data.
We
then
find
the
posterior
distributions
of
the
model
pa-
rameter
b
under
both
models
and
compare
them.
For
the
observation-error
model,
we
use
a
Gibbs
sampler
to
iteratively
sample
from
the
full
conditional
distributions
of
each
of
the
parameters
in
the
model.
Each
of
the
x
t
's
are
sampled
using
a
M-H
step
and
the
parameters
a,
b,
V,
and
W
are
sampled
directly
given
the
current
values
of
the
x
t
's
using
standard
linear
model
theory.
The
full
conditional
distributions
are
[
1
exPL
-
2
c(x0
mo>
o
2
1
,
-
ex
i
-
x
o
-
a
-
bex
0
)
2
p(xt1
—)
cc
1
expl
--
2v
[log(Yt)
xt]z
-
2W
(xt
-
xt-1
-
a
-
1
best
-1)z
bext)
2
}
1
(
2
Te
t±i
xt
a
for
t
=
1,
2,
..
.
,
T
-1
1
Axil
—)
cc
expl
flog(.YT)
xTP
-
bexT-92}
P[(I'
,
b)i
-
]
cc
Nz[alt
Si
where
S
=
(
TT
,
YX
+
-1
)
1
m
=
S
(
1
Tv
X'Z
+
-1
1,1,)
and
X
and
Z
are
defined
to
be
a
e
xo
0
5
e
xi
1
-
]
x=
ii.
.
0
If
:
1
-
]
,
e
xT_I,
p(VI-)
oc
IGIct,
+
',
0,
+
p(WI
-)
«
IG[
a
w
+
2,
1
T
13
w
+
- E
(x
t
x
t
_
i
a
-
best-1)z
2
t=i
We
can
sample
the
posterior
distributions
for
a,
b,
and
W
directly
under
the
no-observation-error
model
without
the
need
for
MCMC
using
standard
results
from
linear
regression.
We
generate
samples
from
these
posteriors
of
the
same
size
as
the
samples
generated
from
the
MCMC
algorithm
used
to
analyze
the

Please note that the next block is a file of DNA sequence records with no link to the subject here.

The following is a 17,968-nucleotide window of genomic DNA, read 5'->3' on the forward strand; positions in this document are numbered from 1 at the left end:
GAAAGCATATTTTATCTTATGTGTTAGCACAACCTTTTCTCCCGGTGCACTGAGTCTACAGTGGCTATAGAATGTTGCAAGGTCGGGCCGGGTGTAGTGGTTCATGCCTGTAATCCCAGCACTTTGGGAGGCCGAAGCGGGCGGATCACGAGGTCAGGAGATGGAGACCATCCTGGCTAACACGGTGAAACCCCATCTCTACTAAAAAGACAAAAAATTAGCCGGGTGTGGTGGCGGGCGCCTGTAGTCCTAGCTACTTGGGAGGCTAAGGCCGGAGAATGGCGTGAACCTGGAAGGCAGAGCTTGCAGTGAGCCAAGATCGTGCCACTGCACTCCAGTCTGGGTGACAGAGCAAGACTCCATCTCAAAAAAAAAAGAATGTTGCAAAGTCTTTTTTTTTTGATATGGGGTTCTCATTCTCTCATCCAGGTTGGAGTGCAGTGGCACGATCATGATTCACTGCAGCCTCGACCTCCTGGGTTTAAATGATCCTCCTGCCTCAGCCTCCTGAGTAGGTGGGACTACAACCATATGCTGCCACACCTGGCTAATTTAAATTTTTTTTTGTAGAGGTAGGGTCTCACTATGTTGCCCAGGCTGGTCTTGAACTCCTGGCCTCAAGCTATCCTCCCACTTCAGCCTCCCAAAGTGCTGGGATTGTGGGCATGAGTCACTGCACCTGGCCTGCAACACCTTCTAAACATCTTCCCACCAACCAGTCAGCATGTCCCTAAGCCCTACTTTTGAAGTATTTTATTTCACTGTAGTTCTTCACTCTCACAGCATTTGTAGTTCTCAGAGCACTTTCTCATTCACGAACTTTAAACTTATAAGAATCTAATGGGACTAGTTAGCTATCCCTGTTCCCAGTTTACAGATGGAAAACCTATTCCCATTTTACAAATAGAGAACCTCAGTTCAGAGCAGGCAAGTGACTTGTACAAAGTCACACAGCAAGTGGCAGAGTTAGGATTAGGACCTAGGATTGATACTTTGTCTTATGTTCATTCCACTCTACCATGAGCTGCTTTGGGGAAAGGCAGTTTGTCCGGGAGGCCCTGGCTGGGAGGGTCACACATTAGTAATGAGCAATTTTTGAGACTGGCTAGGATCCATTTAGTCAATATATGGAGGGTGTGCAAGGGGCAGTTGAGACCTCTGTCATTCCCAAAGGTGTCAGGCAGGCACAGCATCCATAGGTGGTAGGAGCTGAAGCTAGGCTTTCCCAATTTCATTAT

obser-
vational
error
model.
We
use
three
different
values
of
V.
For
each
value
of
V,
we
simulate
10
random
data
sets
and
summarize
the
resulting
posterior
distributions
for
b
under
both
P(x01
)cc
n:
1
-
]
xv_i
El
1
T
2
E
[log(y
t
)
-
x
t
]
2
}
t-i
3N
111V3.J
1V1
03c
IS
0.001
0.01
0.05
0.001
0.01
1400
CATHERINE
CALDER
ET
AL.
Ecology,
Vol.
84,
No.
6
SPECIAL
FEATURE
0.05
0.0
Observation
-error
model
0.05
-
0.0
-
No-observation
-error
model
-0.05
-0.05
-
-0.1
-0.1
-
-0.15
-0.15
-
-0.2
-0.2
-
models
(Fig.
3).
Because
we
know
that
the
observation-
error
model
is
the
correct
model
for
the
data,
differ-
ences
in
the
posterior
distributions
demonstrate
mis-
leading
inference
that
results
from
combining
the
two
types
of
error.
In
this
case,
the
posterior
distributions
under
the
observation-error
model
are
mostly
tighter
than
under
the
no-observation-error
model.
In
other
words,
in
the
no-observation-error
model,
the
two
types
of
error
are
inappropriately
combined,
leading
to
overly
broad
credible
intervals.
It
also
appears
from
Fig.
3
that
the
posterior
median
becomes
a
considerably
more
biased
estimate
of
b
as
the
true
value
of
V
used
to
simulate
the
data
increases.
These
results
are
not
meant
TABLE
1.
Summary
of
Bayes
factors
for
50
trials.
Bayes
Number
factor
Evidence
against
of
trials
<1
none
1-3
not
worth
more
than
a
bare
mention
3-20
positive
0-150
strong
>150
very
strong
Notes:
The
true
values
of
the
parameters
in
the
Ricker
model
are
V
=
0.01,
W
=
0.01,
a
=
0.1,
b
=
-0.01.
The
Bayes
factor